201527003351130Arguably, Porsche’s place in sportscar racing history is continually cemented and enhanced by vintage races and events like the Rennsport Reunion that celebrate the marque.  Porsche has wisely supported such events as well.  So many fans have been drawn to models like the 956 and 962 who never saw the models race in period.  Audi is unlikely to have this kind of exposure for its racing heritage and its place in history will likely suffer for it.

250247372 So what’s next for Audi?  DTM and Formula E.

DTM is in shrinkage mode with the 2017 field paring back to 6 cars per manufacturer.  DTM racing is popular and high tech (and has some crazy history), but is relatively focused on the German and European market.  The races are sprint races for one driver rather than endurance races with multiple drivers.

Formula E is clearly the current favorite of European manufacturers given the focus on electric power as the future instead of internal combustion.  The rules give some latitude for development, but the races are open wheel sprints on mostly tight street courses.  It may be an unkind and biased assessment coming from an endurance sportscar fan, but it is difficult to see how Formula E has the potential to write history for Audi in a similar magnitude as sportscar racing.  Audi will undoubtedly attack the series with its methodical way of doing business and may score success, so there is no reason think that they won’t claim their share of headlines.

Does the R8 LMS platform continue?  The GT3 customer program has certainly brought success on the track and for Audi’s profit statement.  Arguably, Porsche has always set the standard for customer GT racing, but Audi gave customers more choices and proved that a business case can be made.  Mercedes sold over 100 SLS GT3 models and expects to sell a lot of AMG GT3 models further the point.  Chatter of an R8 GT3 successor has been suspiciously quiet, so one wonders whether the customer Audi GT program is coming to an end (whether due to the VW emissions fines or otherwise).  It would be a shame and diminish Audi’s ability to make a more permanent mark in sportscar history.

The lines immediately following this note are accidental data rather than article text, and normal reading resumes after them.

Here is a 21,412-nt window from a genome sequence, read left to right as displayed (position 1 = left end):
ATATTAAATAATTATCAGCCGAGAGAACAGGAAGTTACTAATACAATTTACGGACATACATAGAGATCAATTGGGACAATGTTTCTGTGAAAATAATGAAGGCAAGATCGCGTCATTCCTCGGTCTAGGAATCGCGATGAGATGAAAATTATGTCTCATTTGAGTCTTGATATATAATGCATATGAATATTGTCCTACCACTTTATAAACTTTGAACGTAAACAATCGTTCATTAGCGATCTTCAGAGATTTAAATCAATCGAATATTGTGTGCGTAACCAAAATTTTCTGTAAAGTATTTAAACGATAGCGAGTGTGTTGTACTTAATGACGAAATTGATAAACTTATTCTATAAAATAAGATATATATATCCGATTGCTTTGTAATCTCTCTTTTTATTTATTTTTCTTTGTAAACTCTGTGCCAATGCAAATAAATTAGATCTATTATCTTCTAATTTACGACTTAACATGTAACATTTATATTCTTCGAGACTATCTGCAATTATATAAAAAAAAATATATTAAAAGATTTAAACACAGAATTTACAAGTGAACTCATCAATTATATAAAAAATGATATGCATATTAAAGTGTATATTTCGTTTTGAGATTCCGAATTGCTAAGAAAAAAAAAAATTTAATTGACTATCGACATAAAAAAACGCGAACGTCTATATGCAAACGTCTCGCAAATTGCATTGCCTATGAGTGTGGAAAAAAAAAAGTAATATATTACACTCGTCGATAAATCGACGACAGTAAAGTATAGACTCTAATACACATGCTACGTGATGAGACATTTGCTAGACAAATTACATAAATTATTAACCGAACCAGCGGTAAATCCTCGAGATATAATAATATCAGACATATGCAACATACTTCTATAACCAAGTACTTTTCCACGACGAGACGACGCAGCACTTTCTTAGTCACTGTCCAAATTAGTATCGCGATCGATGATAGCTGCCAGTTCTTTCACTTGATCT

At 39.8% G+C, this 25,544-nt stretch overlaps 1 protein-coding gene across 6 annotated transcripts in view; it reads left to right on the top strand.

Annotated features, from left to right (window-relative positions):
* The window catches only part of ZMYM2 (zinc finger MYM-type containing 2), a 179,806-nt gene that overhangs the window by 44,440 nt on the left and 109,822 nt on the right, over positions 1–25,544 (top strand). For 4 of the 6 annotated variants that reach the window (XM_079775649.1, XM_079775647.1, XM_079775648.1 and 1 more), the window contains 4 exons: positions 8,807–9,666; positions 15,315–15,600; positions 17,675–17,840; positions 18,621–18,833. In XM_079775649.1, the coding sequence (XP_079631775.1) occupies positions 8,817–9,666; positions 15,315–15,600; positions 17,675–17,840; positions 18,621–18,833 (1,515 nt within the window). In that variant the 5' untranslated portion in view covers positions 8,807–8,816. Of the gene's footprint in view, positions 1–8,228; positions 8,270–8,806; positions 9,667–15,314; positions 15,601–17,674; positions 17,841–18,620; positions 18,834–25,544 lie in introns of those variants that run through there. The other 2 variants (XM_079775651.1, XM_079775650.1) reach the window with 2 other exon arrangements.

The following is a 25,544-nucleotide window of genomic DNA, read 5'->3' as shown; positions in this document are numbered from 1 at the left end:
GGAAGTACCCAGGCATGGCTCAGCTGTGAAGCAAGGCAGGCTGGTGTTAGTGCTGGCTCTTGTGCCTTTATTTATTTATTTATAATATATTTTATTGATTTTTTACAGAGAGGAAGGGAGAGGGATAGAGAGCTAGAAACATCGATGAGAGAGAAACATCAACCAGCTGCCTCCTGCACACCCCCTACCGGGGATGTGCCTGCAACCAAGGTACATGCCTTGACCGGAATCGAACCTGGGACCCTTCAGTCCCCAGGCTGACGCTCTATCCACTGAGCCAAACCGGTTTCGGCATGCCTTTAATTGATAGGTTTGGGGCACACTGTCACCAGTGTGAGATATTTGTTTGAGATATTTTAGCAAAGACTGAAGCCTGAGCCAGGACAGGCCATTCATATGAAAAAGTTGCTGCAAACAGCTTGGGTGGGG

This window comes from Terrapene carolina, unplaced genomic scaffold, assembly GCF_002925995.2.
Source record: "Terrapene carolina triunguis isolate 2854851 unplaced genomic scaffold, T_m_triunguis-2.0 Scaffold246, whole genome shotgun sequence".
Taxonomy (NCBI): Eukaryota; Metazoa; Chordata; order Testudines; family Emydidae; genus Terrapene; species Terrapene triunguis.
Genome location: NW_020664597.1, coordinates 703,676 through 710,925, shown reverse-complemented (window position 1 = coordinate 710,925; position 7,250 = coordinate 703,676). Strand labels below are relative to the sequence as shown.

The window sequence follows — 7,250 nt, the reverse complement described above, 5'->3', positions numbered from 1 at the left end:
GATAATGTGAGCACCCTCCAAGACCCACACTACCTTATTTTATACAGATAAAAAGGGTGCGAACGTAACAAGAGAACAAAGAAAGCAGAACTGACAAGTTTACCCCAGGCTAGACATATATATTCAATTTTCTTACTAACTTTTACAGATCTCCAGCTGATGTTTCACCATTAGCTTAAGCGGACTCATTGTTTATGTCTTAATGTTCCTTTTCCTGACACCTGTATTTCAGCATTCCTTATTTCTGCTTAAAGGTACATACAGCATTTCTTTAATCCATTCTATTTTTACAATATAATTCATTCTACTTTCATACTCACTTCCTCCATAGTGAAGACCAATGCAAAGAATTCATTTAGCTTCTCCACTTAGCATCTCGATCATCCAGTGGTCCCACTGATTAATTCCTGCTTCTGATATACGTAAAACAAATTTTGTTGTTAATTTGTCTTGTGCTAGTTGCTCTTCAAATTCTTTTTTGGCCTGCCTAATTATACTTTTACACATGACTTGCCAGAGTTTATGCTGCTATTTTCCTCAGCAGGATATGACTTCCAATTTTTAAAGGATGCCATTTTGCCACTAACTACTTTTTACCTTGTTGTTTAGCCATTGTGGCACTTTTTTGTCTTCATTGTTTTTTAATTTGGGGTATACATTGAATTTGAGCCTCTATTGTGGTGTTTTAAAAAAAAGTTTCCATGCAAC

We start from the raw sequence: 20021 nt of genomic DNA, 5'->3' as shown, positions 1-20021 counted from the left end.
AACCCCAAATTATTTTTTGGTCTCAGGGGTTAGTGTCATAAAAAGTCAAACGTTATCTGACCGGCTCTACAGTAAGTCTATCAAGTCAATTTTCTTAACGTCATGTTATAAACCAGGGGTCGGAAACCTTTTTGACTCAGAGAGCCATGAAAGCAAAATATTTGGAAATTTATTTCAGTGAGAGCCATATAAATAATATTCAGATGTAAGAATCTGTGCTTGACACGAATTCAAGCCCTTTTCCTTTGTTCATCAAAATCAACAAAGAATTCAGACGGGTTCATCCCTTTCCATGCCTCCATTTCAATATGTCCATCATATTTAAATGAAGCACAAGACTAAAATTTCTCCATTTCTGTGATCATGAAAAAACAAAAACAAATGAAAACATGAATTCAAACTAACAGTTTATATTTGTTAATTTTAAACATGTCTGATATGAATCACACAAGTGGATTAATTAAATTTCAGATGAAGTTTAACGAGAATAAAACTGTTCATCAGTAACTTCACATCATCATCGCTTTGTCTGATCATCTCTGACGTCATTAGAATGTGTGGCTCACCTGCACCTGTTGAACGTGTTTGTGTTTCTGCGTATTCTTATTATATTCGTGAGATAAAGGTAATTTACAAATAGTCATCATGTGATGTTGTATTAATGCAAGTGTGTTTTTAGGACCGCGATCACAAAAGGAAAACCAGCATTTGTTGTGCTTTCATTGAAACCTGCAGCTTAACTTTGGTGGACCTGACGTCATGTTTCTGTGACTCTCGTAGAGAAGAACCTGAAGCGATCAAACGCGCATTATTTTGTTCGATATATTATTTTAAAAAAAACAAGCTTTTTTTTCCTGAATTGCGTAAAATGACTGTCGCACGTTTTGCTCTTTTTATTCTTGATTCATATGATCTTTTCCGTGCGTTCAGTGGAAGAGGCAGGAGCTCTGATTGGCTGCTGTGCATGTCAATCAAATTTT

20160528-280751514 20160528-2808162357We honor the results.  We respect the effort, approach, dedication and passion.  We respect the pace of technological development.  We appreciate the exposure that Audi brought to the sport globally – not just at Le Mans.  We enjoyed the interaction with the personalities and additional layers they added to the story on the track.  We always feared the escalating budgets and the small number of players in the LMP class.  We knew maintaining both the Porsche and Audi programs within the same corporate family was borrowing time.   To invoke the cliche, we’re thankful for the experience but sad that it is over.  By any measure, Audi and all of the staff and drivers that wore the four rings as a part of the motorsports family should be proud of themselves.

Farewell Audi.  20140615-1515102420140615-15151041-2



GTLM leads GTD leads PC through Turn 10

076a1274Multi-class racing is a hallmark of endurance sportscar racing and IMSA’s version in the United States involves four classes.  The 10 hour Petit LeMans race at Road Atlanta was the season finale and involved a field of 38 cars.  Much electronic virtual ink has been spilled debating the merits or drawbacks of each class on its own and the relationship between the classes, but the mixture can make for exciting moments.

This shot was taken during first practice on Thursday and shows one of the GTLM Corvettes leading the #44 GTD Magnus Audi R8 and the #85 JDC Miller Motorsports Prototype Challenge entry.  The lens likely compresses the distance between the cars, but the actual margins between them were likely very tight given that the shot shows the trio having already turned in for the corner but nowhere near the Turn 10b exit.

For what its worth, the fan support for the Corvette program at the track was immense.  The Corvette car corral was huge.  Many of them participated in a parade lap.  The number was so large that the lead car was coming around at the end of their lap when the last cars were just pulling on the track to begin their lap.  Full credit to the fans and to Corvette for such great involvement and support.

Camera settings – 1/500 shutter speed, f/7.1, ISO 100, 420mm.  The key to the shot clearly was looking through the group to focus on the rear of the Corvette.